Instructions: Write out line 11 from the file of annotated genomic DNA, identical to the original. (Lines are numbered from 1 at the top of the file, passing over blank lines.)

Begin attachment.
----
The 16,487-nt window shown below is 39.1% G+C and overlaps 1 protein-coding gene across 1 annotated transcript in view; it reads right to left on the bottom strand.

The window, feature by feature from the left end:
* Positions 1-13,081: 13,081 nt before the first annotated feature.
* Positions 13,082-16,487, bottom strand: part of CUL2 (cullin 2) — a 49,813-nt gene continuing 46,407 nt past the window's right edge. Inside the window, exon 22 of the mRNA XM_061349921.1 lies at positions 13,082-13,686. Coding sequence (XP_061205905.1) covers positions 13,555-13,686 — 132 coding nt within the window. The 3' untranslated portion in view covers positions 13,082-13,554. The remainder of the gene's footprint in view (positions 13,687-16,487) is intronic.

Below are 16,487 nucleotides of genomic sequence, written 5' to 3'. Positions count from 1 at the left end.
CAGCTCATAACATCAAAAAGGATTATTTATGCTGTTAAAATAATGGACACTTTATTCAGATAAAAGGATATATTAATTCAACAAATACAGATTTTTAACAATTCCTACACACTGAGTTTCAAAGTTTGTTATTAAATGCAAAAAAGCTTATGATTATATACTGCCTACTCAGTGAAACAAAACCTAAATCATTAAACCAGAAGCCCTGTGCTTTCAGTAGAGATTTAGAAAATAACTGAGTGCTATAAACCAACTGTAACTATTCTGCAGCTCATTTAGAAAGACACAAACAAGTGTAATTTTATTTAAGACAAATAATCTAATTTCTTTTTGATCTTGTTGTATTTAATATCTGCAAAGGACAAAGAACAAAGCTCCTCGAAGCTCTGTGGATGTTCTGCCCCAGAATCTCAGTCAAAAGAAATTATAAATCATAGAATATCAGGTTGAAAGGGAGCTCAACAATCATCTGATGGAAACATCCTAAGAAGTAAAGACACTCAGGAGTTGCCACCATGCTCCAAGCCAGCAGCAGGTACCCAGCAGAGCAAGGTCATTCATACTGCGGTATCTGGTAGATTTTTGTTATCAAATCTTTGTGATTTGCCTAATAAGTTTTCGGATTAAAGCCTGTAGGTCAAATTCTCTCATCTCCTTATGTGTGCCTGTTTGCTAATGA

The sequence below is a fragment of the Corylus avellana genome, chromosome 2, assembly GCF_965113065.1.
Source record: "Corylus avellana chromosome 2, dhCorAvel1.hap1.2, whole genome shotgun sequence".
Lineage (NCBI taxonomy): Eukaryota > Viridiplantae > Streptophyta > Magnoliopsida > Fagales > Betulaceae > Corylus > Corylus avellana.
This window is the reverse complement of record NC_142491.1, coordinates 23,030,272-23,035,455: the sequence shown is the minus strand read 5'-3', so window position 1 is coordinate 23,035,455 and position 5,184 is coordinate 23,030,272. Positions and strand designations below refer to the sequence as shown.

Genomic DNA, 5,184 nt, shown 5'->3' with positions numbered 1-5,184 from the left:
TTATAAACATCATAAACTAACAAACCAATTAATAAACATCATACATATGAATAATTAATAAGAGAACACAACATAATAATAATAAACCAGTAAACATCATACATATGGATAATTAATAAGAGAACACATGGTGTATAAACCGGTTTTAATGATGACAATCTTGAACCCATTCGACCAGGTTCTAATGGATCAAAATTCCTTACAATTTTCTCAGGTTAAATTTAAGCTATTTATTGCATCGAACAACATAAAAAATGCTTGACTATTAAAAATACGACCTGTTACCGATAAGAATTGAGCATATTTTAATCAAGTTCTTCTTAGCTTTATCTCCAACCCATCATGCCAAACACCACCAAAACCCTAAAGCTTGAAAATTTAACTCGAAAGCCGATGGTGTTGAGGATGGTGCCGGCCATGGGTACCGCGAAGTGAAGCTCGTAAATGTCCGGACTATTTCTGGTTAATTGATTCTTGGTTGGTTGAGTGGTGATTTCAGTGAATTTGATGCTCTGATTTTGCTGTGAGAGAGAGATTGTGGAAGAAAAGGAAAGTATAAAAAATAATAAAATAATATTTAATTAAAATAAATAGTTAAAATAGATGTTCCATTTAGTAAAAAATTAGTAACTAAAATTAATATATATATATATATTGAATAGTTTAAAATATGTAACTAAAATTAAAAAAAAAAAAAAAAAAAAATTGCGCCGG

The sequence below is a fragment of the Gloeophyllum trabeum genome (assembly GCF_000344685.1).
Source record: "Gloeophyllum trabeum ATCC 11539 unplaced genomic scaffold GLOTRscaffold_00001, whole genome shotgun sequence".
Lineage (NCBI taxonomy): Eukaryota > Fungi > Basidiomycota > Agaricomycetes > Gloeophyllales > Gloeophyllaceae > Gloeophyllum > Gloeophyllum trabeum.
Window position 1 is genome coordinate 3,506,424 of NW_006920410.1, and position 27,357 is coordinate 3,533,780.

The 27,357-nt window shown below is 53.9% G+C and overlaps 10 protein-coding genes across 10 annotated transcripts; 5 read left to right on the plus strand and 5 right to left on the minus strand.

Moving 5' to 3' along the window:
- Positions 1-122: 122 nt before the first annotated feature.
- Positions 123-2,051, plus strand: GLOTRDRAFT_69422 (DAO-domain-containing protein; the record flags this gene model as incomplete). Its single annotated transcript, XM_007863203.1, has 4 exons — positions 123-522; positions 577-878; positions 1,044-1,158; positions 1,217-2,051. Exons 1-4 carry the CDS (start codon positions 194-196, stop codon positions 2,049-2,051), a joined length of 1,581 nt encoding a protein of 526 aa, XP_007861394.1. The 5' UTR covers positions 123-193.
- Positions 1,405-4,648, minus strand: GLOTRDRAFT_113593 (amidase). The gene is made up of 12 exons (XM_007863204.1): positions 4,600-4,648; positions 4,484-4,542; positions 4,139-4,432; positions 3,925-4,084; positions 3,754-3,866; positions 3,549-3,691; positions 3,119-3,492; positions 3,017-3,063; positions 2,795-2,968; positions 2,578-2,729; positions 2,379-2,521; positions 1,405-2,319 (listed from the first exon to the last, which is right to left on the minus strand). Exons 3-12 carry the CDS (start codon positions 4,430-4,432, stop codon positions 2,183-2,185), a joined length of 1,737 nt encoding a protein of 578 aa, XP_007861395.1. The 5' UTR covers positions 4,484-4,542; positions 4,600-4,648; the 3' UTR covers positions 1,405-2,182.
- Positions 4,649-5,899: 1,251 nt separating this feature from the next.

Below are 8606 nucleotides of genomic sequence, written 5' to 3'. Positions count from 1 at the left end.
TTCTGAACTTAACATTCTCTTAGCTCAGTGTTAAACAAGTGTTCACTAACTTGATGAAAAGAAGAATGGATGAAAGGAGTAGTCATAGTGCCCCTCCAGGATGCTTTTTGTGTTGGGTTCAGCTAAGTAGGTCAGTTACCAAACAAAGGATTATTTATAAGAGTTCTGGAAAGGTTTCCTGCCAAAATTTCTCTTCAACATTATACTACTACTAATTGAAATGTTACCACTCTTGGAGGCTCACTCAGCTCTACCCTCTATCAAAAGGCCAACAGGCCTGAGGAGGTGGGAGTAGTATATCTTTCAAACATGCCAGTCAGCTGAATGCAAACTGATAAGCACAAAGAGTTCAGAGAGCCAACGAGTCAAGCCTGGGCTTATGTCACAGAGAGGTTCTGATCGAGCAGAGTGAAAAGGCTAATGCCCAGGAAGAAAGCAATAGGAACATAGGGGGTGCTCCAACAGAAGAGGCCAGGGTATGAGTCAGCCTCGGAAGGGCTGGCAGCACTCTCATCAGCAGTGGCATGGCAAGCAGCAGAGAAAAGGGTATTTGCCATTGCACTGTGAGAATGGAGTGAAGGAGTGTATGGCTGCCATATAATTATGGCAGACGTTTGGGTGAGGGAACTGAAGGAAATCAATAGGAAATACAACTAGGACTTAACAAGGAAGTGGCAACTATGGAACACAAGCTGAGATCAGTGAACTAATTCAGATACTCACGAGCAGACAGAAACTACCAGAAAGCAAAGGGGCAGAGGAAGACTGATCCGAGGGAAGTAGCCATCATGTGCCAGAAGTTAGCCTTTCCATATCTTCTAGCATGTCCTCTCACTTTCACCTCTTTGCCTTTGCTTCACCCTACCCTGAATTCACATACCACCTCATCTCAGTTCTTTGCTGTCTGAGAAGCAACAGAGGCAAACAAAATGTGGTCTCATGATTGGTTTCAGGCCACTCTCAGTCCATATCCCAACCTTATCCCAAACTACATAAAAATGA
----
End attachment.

Genomic DNA, 5,184 nt, shown 5'->3' with positions numbered 1-5,184 from the left: